Free cash flow rose 17% to R5,0 billion from R4,3 billion mainly due to a 37% increase in cash generated from operating activities of R5,7 billion (2017: R4,2 billion).

A final cash dividend of 387 cents per ordinary share (2017: 330 cents per share) has been declared, bringing the F2018 dividend to 710 cents per ordinary share (F2017: 650 cents per share). The dividend is in line with our targeted pay-out ratio of 45% of HEPS, subject to prevailing circumstances.

Operating context and regional performance

Trading conditions across the group's regional markets were mixed. Activities on the African continent produced 64% and 76%, respectively, of group revenues and operating profits during the year, with the remainder generated mainly in Europe and the UK.

South Africa

In South Africa, where R70,0 billion or 55% of group revenue and R4,0 billion or 63% of operating profit was generated, the environment remained difficult. Despite improved sentiment the economy contracted sharply in the second half of F2018. Although interest rates eased, little support for further monetary easing, climbing unemployment, low economic growth, higher taxes and static household income continued to weigh heavily on consumer spending.

Imperial Logistics, which generated 33% of its operating profit from its South African operations, felt the impact in lower volumes and competitive pressure, with contract renewals at lower margins. Depressed consumer spending, high fuel prices and social unrest also took a toll. However, the exiting of unviable contracts, restructuring non-performing operations and rationalising properties and assets, will support enhanced profitability going forward.

For Motus, with its local operations accounting for 86% of operating profit, low growth in national vehicle unit sales (up 2% as reported by NAAMSA) and severe pressure on the luxury brand segment due to constrained consumer affordability curbed its performance. However, Motus grew unit vehicle sales by 7%, demonstrating the resilience of its diversified positioning in smaller SUV and entry-level importer brands.

Rest of Africa

The recovery in commodity prices, gradually improving domestic demand and some policy reforms improved economic prospects in most countries in sub-Saharan Africa, where R12,0 billion or 9% of group revenue and R853 million or 13% of operating profit was generated in the year.

Predominantly relating to Imperial Logistics' operations in the African Regions, the improved conditions were offset by subdued growth, recessionary conditions and political instability in certain markets, and the R/US$ exchange rate strengthening by 5% on average during the year. The increasingly competitive and uncertain donor aid market resulted in lower than expected volumes and reduced margins.

Eurozone, UK and Australia

The group's international operations accounted for R46,9 billion or 36% of group revenue and R1,5 billion or 24% of operating profit in the year, mainly generated in Europe where economic conditions were positive, and unemployment has decreased to levels below those seen before the global financial crisis.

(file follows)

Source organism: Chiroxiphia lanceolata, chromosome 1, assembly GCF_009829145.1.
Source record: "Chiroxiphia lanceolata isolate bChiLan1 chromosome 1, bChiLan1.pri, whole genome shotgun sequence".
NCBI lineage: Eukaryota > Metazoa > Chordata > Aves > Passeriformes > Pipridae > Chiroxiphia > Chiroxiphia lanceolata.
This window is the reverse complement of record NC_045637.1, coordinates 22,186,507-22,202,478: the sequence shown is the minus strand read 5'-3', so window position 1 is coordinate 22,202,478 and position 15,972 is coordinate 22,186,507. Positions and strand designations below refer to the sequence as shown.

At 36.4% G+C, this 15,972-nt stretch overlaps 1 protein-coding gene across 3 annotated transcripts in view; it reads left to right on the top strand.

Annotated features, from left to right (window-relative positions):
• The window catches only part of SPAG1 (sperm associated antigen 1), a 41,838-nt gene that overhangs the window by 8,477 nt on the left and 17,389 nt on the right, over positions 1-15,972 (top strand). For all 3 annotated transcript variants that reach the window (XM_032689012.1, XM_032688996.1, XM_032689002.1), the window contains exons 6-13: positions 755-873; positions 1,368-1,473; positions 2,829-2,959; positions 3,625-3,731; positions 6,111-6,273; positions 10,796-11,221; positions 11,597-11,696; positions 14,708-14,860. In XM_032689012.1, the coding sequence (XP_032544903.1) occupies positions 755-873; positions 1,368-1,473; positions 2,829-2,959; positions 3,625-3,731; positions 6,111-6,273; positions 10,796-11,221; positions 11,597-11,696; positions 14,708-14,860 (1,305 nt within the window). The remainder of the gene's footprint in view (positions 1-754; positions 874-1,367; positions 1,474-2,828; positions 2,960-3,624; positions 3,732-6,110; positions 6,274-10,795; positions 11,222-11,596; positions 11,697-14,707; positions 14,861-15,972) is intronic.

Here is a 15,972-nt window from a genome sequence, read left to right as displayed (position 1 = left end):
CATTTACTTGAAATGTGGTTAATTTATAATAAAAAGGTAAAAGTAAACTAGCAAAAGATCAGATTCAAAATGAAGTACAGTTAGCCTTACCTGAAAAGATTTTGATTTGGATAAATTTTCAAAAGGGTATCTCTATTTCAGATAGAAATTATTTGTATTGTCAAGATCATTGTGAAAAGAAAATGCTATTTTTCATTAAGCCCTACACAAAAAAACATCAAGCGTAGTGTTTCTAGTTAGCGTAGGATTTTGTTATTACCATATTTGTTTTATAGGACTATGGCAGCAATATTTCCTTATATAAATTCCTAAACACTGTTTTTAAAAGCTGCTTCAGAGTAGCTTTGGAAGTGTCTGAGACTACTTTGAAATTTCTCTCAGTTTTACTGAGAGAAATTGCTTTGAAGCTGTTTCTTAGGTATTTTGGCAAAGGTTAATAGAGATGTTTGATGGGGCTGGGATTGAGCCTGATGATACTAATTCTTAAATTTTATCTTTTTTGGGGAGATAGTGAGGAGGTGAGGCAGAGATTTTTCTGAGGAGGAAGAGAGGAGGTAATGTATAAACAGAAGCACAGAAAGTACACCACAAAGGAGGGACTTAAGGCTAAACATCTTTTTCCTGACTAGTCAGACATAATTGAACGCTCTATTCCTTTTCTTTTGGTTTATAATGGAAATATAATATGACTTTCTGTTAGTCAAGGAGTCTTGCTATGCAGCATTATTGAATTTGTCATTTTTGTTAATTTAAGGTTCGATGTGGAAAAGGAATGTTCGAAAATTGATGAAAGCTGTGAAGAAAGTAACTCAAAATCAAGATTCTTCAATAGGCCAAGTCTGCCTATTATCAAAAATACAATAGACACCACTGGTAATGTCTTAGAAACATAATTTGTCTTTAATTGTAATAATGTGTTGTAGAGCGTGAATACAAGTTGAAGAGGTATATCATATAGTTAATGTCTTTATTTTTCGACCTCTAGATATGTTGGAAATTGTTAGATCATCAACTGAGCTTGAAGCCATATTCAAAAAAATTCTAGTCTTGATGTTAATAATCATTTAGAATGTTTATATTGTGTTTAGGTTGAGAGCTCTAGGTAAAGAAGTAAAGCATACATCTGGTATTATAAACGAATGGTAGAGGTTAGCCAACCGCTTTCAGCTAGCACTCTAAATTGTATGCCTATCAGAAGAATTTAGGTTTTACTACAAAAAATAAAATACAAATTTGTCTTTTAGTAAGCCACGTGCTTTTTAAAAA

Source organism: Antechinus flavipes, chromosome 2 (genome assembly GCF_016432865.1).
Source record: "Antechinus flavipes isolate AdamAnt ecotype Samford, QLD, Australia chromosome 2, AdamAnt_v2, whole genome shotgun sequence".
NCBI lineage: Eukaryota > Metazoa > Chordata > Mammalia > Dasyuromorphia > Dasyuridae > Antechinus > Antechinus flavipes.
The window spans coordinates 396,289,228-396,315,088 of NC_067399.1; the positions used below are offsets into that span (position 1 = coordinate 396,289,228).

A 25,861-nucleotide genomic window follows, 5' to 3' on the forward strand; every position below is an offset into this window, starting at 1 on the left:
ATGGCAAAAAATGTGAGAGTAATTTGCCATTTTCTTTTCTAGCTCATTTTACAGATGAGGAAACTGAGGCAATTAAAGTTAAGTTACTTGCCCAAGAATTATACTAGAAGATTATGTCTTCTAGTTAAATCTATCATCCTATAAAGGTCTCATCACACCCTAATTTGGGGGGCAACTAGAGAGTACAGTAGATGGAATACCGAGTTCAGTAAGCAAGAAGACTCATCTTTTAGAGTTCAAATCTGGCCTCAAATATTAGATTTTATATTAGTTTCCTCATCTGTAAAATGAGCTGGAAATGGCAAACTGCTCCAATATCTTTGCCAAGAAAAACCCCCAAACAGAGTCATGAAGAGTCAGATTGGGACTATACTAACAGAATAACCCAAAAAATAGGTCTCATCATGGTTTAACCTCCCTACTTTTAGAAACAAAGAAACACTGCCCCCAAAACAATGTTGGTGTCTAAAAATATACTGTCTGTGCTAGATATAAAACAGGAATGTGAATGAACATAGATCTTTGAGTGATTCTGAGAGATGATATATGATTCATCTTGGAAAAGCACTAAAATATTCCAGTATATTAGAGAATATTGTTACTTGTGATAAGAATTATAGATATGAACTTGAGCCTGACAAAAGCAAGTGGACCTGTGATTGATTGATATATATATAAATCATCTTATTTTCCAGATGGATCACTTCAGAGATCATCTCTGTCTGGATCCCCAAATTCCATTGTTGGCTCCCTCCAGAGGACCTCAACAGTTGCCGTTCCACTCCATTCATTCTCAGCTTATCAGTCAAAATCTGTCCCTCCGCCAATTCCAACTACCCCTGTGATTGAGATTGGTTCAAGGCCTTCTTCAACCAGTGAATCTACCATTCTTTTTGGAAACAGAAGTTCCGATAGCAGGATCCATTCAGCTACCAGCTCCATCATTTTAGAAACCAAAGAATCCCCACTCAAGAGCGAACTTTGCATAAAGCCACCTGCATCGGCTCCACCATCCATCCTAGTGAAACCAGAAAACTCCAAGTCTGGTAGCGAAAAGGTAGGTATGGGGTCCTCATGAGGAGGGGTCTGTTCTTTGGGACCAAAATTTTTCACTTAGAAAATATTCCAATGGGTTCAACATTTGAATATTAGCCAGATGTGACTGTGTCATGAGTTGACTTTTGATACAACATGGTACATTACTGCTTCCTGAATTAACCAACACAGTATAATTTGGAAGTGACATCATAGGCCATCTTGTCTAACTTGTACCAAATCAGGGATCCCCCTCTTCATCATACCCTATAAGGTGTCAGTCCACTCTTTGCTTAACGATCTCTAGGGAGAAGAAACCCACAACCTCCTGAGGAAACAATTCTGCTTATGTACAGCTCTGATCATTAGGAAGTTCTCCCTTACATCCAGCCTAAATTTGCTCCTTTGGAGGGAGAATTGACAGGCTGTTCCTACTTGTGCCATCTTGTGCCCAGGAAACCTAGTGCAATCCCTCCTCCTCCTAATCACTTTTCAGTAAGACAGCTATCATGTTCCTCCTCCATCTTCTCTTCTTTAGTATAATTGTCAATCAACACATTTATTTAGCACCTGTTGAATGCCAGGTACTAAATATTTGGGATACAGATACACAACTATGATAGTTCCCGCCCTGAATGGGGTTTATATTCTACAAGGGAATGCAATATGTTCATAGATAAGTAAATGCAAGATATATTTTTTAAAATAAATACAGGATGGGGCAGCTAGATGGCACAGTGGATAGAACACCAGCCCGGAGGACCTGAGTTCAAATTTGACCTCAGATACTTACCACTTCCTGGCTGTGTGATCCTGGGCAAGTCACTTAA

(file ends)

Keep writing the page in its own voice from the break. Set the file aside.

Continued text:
Certain sectors, specifically steel, remained under pressure. US tariffs on Chinese products are likely to divert trade flows, particularly of steel, from China to Europe which could place more pressure on prices. The tariffs could also impact exports for Imperial Logistics' automotive clients. Our German shipping operations were negatively impacted by low water levels on the River Rhine in H1 F2018. Hot weather conditions since July 2018 have again resulted in low water levels. Palletways' performance was hindered by toughening economic conditions in the UK, as the uncertainties arising from the economic implications of Brexit continued to depress economic growth. The new EU emissions regulation stipulating lower emission thresholds and process for approval will lead to OEMs reducing vehicle production volumes in H1 F2019.

For Motus, along with the switch from diesel to petrol vehicles, the economic uncertainty in the UK was felt in a soft passenger vehicle market. The latest forecasts indicate a decline of over 5% in passenger vehicles, and 6% in heavy commercial vehicles in calendar 2018. The Australian vehicle market recorded growth despite being fragmented and highly competitive, but margins on new vehicles remained under pressure.

Analysis of financial performance and results for the 12 months ended 30 June 2018

Group profit and loss (extracts)

% change 
% change 
Revenue (Rm) 128 683  51 303  77 380     115 889* 49 635* 66 254  11    
Operating profit (Rm) 6 406  2 813  3 593     6 049   2 739   3 310    
Operating margin (%) 5,0     5,2        
Net finance costs (Rm) (1 386) (649) (737)    (1 680)  (831)  (849) (18) (22)   
Income from associates (Rm) 90  56  34     103   61   42  (13) (8)   
Forex losses (Rm) (93) (50) (43)    (619)  (194)  (425) (85) (74)   
Profit on sale of property (Rm) 639  22  617     212   181   31  201  (88)   
Amortisation of intangibles (Rm) (432) (417) (15)    (521)  (505)  (16) (17) (17)